What can Leaders do to Increase Teacher & Staff Retention?

January 18, 2023

Teacher, staff and administrator burnout, stress and turnover can be really costly for schools and districts.

When a principal, teacher or staff member leaves a school district, the cost of this resignation is paid on many levels.

First, there is the most obvious cost. Finding a replacement for this person will require hours of recruiting, soliciting, sifting through resumés, interviewing, and assuming you find the right person, onboarding and training, paperwork and administrative bandwidth. The National Education Association (NEA) estimated in 2017 that the average turnover cost for a teacher was $21,000. Today, that number is undoubtedly higher. Often, the cost for replacing an educator must come out of funds intended for professional development or other district-enriching funds. Turnover makes schools poorer.

Second, there is the less measurable, but very real impact of turnover on the climate of the school or district. In the best of cases, the resigner will make the transition smooth, will give plenty of lead time. Even so, the disruption to the climate is palpable and people will have to pick up the pieces. Students who have mid-year interruptions in their teaching staff are hit the hardest. They are left to learn material on their own, or sometimes with one long-term substitute teacher after another, with little to no communication between the educators to maintain any type of long-term sustained educational plan for the students. In fact, when I started teaching fourth grade, the classroom I taught had been in the hands of many long-term subsitutes over the last two years. Nobody had wanted to work with them for a whole year. And their academic and social-emotional well-being were a testament to this.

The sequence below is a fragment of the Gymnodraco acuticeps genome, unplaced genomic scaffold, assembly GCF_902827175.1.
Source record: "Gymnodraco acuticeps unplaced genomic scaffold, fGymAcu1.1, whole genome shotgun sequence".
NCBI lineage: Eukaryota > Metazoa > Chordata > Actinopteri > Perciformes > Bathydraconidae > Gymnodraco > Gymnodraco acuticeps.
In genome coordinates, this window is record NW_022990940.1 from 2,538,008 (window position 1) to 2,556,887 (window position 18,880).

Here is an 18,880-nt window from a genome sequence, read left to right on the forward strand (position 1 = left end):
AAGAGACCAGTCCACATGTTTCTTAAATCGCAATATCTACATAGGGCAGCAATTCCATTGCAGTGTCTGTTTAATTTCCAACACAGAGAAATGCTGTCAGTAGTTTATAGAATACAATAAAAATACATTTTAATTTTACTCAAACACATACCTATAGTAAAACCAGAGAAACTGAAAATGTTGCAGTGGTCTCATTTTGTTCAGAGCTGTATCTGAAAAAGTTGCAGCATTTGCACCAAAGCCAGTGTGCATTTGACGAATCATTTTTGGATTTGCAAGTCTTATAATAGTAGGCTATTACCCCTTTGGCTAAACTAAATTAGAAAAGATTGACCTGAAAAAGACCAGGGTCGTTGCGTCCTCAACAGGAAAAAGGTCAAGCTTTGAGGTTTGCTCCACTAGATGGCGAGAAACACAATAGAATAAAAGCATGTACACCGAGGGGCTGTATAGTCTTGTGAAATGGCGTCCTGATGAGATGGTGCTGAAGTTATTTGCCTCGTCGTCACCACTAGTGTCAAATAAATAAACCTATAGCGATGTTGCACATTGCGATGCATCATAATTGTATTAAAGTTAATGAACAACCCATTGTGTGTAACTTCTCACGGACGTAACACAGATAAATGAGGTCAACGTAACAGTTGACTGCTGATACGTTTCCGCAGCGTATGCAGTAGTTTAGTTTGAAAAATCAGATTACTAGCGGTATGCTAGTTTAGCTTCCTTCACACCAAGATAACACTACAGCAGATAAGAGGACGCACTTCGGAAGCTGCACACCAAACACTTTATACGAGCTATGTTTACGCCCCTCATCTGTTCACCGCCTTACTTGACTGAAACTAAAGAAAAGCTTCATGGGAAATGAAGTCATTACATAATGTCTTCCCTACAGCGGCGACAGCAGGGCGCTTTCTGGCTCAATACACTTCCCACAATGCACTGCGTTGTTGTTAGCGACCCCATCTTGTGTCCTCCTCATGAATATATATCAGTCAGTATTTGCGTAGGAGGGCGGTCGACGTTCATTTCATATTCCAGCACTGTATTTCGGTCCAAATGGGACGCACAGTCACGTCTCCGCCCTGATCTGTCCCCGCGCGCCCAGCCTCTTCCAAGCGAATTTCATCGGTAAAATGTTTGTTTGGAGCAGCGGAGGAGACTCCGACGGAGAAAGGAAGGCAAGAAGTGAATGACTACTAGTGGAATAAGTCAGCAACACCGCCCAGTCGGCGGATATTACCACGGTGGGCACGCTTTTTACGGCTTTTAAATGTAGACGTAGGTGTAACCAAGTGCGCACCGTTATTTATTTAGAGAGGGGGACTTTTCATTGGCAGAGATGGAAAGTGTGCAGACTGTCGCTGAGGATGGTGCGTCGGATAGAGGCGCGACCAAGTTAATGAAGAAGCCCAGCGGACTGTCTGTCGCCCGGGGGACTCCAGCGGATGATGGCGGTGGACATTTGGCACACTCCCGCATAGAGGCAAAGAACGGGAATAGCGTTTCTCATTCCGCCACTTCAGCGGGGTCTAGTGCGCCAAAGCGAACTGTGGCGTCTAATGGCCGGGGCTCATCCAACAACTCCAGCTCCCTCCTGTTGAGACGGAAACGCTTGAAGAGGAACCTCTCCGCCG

On the other hand, when you have a district and school with high retention rates you are in a position to make powerful change. You have the possibility of creating buy-in around long-term programs and initiatives. You have high-quality relationships that have been nurtured over years. You have teachers who know each other and are able to collaborate effectively, feel comfortable around each other, and support each other. And perhaps most importantly, you have teachers who know their students, who have seen them grow over the course of a few years into different, more developed people.

Caring for teacher well-being is insurance against turnover – and a retention-booster. But what does it take to do increase retention? Donut Fridays? More prep time? More materials? Change in leadership style? The answer is, well…it depends. While there are universally helpful interventions, what if there was a simple process to drive up retention rates?

Over the last few months, dozens of K12 school and district leaders and educators have joined Focus Groups for teacher and staff retention. A lot has surfaced in terms of ways to increase retention.

This is the process we’ve been using with schools and districts who are serious about improving conditions for educators (and by extension students).